There’s no point in using chords if you don’t have beats to combine with each of them, right? You can start with some rudimentary quarter-note and eighth-note rhythms, then expand into sixteenth notes and syncopations. Try your rhythms to start with a single chord, then use pairs of chords to practice changing them correctly. You will continue to learn and invent rhythms during your studies.
Tuning by ear
I didn’t add this one to the top of the list because you can work with digital tuners to control yourself at the start. But as you progress, you’ll learn that these tuners will put you in the ballpark, but rarely tuned correctly. Being equipped to tune by ear will help you fine-tune your guitar so it really sounds better. You’re definitely not interested in the perfect pitch here. You will start with a good reference note from another source and use the relative pitch to be able to tune the rest of the guitar.
As soon as you finish your open chords, you’ll start to encounter chords that can’t be played in that position, like a C#7. Barre chords use all the fretted notes to form the chords. The good thing is that you really need to remember 8 patterns here because they are wearable on other parts of the neck. Be sure to master the major, minor, dominant seventh, and minor seventh voicings rooted on your fifth and sixth strings.
What makes barre chords a bit more difficult is the physical strength of pressing 5 or 6 strings at once and keeping them all clean. If you have a little trouble with these, it’s quite common. Just keep working on it. As a guitarist, you will use barre chords a lot.
Plus, while you’re mastering your barre chords, it’s simple to learn how to read all the rest of your notes on your fretboard.
Old school music education would allow you to master the major scales to begin with. But for the beginning guitarist, pentatonic scales are usually much more beneficial. Like everything, don’t try to master everything at once. Start with an elementary box pattern rooted at the 6th string. Add the following patterns as soon as you are comfortable with the one you are learning.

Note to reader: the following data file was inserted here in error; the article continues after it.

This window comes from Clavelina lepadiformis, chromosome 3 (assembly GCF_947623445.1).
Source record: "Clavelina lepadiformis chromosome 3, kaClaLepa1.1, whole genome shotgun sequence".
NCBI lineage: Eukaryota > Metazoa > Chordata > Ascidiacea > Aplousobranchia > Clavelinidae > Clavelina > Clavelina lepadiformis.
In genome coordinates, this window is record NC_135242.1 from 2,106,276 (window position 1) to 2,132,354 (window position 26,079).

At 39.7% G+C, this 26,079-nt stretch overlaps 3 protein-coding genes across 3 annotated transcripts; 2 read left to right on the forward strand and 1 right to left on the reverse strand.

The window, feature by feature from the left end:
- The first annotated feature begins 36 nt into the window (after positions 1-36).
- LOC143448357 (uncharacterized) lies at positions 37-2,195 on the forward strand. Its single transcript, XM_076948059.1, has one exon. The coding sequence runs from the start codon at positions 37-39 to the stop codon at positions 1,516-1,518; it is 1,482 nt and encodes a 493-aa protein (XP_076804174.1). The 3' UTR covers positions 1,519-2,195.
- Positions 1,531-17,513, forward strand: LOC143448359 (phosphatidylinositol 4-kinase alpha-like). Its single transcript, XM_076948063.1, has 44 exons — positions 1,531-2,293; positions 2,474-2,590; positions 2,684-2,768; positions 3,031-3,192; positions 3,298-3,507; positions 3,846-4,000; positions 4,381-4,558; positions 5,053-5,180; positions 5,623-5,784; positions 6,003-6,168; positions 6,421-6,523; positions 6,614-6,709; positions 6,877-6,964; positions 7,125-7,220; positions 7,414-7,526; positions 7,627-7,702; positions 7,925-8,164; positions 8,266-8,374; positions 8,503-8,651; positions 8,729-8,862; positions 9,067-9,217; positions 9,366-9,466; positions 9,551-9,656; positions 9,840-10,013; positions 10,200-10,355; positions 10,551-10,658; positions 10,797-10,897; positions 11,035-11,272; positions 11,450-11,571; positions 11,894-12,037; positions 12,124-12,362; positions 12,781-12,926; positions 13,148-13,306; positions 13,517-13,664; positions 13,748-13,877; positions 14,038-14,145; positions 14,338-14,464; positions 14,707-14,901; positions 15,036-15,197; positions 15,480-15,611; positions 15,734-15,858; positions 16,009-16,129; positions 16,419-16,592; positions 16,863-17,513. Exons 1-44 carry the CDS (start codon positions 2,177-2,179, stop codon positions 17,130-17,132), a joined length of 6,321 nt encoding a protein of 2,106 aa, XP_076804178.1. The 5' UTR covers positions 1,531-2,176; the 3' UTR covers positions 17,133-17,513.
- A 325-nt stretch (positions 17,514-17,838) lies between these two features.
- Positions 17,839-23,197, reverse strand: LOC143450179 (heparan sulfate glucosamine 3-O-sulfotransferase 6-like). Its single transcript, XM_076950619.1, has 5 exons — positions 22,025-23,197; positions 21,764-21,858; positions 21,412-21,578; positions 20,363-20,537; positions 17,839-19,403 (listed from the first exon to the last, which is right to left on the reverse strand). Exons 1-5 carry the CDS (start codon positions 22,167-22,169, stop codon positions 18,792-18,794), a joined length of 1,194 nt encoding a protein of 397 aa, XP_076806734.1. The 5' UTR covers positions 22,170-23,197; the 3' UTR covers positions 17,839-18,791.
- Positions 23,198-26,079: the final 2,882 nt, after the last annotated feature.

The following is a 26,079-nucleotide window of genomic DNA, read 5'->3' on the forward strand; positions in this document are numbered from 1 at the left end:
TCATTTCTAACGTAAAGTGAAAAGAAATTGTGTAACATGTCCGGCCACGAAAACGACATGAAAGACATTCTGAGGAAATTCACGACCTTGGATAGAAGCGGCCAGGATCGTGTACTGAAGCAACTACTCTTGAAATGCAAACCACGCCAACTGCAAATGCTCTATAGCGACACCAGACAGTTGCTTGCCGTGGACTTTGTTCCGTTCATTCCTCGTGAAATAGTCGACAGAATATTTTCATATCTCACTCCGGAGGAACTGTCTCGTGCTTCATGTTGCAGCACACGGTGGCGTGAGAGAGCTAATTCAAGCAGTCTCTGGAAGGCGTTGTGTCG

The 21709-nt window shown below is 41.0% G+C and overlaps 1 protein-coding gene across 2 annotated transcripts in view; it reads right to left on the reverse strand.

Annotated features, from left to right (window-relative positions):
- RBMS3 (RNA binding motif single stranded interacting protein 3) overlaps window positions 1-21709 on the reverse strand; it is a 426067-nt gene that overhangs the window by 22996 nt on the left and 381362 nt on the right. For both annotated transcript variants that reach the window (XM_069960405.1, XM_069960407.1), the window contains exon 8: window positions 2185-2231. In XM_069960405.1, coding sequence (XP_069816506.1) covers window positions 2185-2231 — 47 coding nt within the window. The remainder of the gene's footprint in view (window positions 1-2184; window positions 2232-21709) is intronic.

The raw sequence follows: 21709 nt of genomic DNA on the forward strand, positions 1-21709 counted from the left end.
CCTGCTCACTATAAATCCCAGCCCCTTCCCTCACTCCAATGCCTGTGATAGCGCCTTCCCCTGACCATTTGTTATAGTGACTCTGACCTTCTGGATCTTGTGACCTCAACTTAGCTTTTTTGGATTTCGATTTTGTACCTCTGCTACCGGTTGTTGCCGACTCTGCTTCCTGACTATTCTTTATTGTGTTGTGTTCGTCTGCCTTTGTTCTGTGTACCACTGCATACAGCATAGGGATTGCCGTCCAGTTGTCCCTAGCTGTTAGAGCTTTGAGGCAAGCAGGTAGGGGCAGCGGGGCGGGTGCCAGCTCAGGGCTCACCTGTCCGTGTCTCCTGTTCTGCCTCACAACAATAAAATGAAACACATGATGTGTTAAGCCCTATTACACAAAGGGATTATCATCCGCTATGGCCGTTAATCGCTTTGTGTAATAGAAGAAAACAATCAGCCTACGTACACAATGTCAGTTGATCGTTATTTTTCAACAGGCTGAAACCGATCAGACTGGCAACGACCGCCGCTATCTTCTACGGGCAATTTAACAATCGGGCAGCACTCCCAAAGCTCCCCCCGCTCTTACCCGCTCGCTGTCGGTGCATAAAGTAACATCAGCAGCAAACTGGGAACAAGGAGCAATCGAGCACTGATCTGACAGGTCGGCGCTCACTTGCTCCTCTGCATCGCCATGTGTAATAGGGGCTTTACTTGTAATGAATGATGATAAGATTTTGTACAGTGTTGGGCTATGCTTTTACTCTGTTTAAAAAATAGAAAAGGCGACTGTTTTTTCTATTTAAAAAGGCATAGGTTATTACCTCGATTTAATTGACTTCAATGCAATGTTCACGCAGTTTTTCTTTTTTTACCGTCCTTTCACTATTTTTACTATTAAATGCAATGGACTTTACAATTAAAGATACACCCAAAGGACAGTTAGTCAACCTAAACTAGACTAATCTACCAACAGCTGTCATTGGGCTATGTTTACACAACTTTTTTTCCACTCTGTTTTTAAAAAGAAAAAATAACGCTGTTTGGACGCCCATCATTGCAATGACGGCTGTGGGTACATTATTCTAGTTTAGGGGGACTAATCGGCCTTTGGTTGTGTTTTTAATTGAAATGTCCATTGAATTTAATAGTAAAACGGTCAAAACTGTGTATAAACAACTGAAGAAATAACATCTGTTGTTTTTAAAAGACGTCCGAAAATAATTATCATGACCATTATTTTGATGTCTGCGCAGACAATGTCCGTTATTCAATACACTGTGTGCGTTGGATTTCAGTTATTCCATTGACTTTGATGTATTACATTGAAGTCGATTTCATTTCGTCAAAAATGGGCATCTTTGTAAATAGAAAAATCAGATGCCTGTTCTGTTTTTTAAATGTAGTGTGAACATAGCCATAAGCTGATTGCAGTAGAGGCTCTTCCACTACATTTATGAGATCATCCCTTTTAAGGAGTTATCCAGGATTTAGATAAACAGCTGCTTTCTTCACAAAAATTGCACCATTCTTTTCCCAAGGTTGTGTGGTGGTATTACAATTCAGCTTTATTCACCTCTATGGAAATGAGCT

Just like with pentatonic, you only want to learn one shape at a time here. The neat idea is the fact that once you know some major patterns, they can be tweaked slightly to work like other important scales as well. Always examine how a new idea you learn works with previous things you have studied.
Position playing involves being able to play melodies higher up the fretboard than the open position. Once you have some major and pentatonic scales under your numbers, it won’t be too difficult.
The minor scales are based on the major patterns you have mastered before. Here you will have to get to know the natural, harmonic and melodic minors.
Extended chords go beyond the previous major and minor. You will want all the different versions for seventh, diminished and augmented chords, ninth, eleventh and thirteenth voicings. Over time, you’ll get your hands on other chords that you’ll come across in the songs you perform.
Remember that music is really a cumulative type of study. The more you learn, the easier it will be for you to learn more. The basics you learn at the start will still come in handy in the future as you try out much more sophisticated songs.
If you can work your way through each of the techniques above, you’ll be ready to dig deeper into any genre or song you like best with the right resources to teach you.